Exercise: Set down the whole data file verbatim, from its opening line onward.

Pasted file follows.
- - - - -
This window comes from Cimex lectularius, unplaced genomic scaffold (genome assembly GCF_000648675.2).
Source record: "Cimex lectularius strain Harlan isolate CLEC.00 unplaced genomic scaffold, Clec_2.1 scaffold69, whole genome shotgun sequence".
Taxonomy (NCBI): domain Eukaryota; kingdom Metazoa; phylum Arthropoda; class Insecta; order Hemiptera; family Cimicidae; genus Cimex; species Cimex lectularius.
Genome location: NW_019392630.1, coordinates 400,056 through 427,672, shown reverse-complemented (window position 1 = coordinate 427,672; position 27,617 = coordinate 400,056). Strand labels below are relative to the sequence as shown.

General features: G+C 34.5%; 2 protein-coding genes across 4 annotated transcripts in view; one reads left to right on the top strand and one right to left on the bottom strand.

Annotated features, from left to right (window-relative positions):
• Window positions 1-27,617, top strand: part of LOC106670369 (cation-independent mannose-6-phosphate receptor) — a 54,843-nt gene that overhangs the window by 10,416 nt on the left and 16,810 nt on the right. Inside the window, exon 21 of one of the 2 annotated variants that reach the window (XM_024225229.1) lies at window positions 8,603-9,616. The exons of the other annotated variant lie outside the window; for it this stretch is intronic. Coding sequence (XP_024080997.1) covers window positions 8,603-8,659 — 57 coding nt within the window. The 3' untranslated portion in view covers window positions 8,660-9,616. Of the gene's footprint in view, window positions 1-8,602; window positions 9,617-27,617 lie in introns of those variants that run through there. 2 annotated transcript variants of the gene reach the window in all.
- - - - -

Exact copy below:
This window comes from Cimex lectularius, unplaced genomic scaffold (genome assembly GCF_000648675.2).
Source record: "Cimex lectularius strain Harlan isolate CLEC.00 unplaced genomic scaffold, Clec_2.1 scaffold69, whole genome shotgun sequence".
Taxonomy (NCBI): domain Eukaryota; kingdom Metazoa; phylum Arthropoda; class Insecta; order Hemiptera; family Cimicidae; genus Cimex; species Cimex lectularius.
Genome location: NW_019392630.1, coordinates 400,056 through 427,672, shown reverse-complemented (window position 1 = coordinate 427,672; position 27,617 = coordinate 400,056). Strand labels below are relative to the sequence as shown.

General features: G+C 34.5%; 2 protein-coding genes across 4 annotated transcripts in view; one reads left to right on the top strand and one right to left on the bottom strand.

Annotated features, from left to right (window-relative positions):
• Window positions 1-27,617, top strand: part of LOC106670369 (cation-independent mannose-6-phosphate receptor) — a 54,843-nt gene that overhangs the window by 10,416 nt on the left and 16,810 nt on the right. Inside the window, exon 21 of one of the 2 annotated variants that reach the window (XM_024225229.1) lies at window positions 8,603-9,616. The exons of the other annotated variant lie outside the window; for it this stretch is intronic. Coding sequence (XP_024080997.1) covers window positions 8,603-8,659 — 57 coding nt within the window. The 3' untranslated portion in view covers window positions 8,660-9,616. Of the gene's footprint in view, window positions 1-8,602; window positions 9,617-27,617 lie in introns of those variants that run through there. 2 annotated transcript variants of the gene reach the window in all.